The 1980 novel KILL THE DEAD is a perfect introduction to Tanith Lee’s writing in the Gothic mode. The short novel has all of her hallmarks: two tortured Byronic anti-heroes, a beautiful witch antagonist and a plot that is full of twists that allude to and subvert literary tropes. The novel concerns the mordantly humored exorcist Parl Dro, and his dealings with a hapless musician and a vengeful female lich (an undead sorceress). The prose is lovely and musical, full of rich imagery that incorporates Tarot symbolism throughout the text. The dialogue is is full of quips and dry humor. Some of Lee’s best work is at the novella length, and KILL THE DEAD, reissued as an ebook by Immanion Press, is an excellent example.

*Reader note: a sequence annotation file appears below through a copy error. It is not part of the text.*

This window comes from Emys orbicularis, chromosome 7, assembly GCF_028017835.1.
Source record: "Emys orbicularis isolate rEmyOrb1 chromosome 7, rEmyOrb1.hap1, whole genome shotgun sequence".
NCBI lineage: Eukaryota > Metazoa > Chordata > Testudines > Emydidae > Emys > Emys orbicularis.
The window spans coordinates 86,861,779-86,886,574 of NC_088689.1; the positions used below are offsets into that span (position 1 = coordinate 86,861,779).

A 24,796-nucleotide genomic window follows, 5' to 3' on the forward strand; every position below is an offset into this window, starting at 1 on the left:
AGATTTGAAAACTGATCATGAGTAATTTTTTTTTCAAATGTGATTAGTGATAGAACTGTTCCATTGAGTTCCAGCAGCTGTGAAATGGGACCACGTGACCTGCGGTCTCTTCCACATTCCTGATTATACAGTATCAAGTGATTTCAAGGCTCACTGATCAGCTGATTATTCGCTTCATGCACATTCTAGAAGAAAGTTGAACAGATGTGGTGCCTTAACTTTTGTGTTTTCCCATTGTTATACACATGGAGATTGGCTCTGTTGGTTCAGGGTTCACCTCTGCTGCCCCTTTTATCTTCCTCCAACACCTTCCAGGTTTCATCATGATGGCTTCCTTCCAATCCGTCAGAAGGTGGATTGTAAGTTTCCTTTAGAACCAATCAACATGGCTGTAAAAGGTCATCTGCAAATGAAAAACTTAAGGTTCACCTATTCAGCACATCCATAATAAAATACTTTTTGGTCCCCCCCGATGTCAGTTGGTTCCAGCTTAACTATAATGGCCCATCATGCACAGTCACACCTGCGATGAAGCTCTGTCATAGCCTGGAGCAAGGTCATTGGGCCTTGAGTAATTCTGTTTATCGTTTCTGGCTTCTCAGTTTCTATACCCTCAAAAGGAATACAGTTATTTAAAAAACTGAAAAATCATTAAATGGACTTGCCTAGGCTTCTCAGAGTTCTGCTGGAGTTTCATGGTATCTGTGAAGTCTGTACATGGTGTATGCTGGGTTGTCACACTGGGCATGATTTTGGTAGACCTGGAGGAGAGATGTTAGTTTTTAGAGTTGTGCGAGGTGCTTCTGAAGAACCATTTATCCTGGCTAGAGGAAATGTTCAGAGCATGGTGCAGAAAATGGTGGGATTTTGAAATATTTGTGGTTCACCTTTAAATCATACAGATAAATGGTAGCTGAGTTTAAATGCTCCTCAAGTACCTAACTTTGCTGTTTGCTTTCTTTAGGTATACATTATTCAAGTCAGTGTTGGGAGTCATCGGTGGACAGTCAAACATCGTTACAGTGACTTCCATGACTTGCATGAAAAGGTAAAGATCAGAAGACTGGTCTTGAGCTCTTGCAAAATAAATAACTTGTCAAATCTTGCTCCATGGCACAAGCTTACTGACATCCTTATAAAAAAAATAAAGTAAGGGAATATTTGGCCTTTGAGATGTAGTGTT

I’d always planned on reading THE DEATH OF THE NECROMANCER but it was out of print by the time I got around to it. Thanks to technology, the novel has a new life. It’s a kind of “gaslight” fantasy, set in an ancient city that has overtones of Belle Epoch Paris and Dickensian London where magic exists alongside steam trains and gas lights. Vienne, with its decadent Great Houses, predatory aristocracy and pockets of ruin, is a character in it’s own right. The master criminal Nicholas Valiardre is the debonair, dashing hero. (I cast Ryan Gosling as Valiardre). The female lead, the actress and amateur sorceress Madeline is a secondary POV–I saw Jennifer Lawrence in this role. The plot of a mix of court intrigue, mystery and penny dreadful. References include Dangerous Liaisons, the works of Dumas and the Gothic fiction of LeFanu or Gaston Leroux.